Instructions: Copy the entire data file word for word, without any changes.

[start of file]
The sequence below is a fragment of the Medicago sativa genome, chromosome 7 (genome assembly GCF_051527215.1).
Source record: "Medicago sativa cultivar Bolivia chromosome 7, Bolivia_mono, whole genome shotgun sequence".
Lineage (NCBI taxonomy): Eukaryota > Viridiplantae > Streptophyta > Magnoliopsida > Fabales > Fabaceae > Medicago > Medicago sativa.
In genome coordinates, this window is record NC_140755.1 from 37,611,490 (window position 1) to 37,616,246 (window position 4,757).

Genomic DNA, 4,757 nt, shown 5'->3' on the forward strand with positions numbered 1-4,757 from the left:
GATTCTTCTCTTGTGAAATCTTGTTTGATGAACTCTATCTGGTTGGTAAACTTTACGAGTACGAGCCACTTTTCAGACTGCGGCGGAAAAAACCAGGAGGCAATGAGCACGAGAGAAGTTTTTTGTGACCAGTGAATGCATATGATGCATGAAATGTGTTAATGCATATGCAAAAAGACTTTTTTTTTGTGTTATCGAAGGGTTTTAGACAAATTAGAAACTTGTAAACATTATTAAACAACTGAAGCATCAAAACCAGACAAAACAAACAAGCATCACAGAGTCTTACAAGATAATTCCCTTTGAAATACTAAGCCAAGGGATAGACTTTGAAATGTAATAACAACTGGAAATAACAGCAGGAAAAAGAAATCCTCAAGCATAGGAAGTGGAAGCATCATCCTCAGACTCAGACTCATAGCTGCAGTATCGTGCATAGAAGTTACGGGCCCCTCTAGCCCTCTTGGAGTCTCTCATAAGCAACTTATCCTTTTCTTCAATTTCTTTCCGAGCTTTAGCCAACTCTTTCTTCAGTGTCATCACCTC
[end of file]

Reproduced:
The sequence below is a fragment of the Medicago sativa genome, chromosome 7 (genome assembly GCF_051527215.1).
Source record: "Medicago sativa cultivar Bolivia chromosome 7, Bolivia_mono, whole genome shotgun sequence".
Lineage (NCBI taxonomy): Eukaryota > Viridiplantae > Streptophyta > Magnoliopsida > Fabales > Fabaceae > Medicago > Medicago sativa.
In genome coordinates, this window is record NC_140755.1 from 37,611,490 (window position 1) to 37,616,246 (window position 4,757).

Genomic DNA, 4,757 nt, shown 5'->3' on the forward strand with positions numbered 1-4,757 from the left:
GATTCTTCTCTTGTGAAATCTTGTTTGATGAACTCTATCTGGTTGGTAAACTTTACGAGTACGAGCCACTTTTCAGACTGCGGCGGAAAAAACCAGGAGGCAATGAGCACGAGAGAAGTTTTTTGTGACCAGTGAATGCATATGATGCATGAAATGTGTTAATGCATATGCAAAAAGACTTTTTTTTTGTGTTATCGAAGGGTTTTAGACAAATTAGAAACTTGTAAACATTATTAAACAACTGAAGCATCAAAACCAGACAAAACAAACAAGCATCACAGAGTCTTACAAGATAATTCCCTTTGAAATACTAAGCCAAGGGATAGACTTTGAAATGTAATAACAACTGGAAATAACAGCAGGAAAAAGAAATCCTCAAGCATAGGAAGTGGAAGCATCATCCTCAGACTCAGACTCATAGCTGCAGTATCGTGCATAGAAGTTACGGGCCCCTCTAGCCCTCTTGGAGTCTCTCATAAGCAACTTATCCTTTTCTTCAATTTCTTTCCGAGCTTTAGCCAACTCTTTCTTCAGTGTCATCACCTC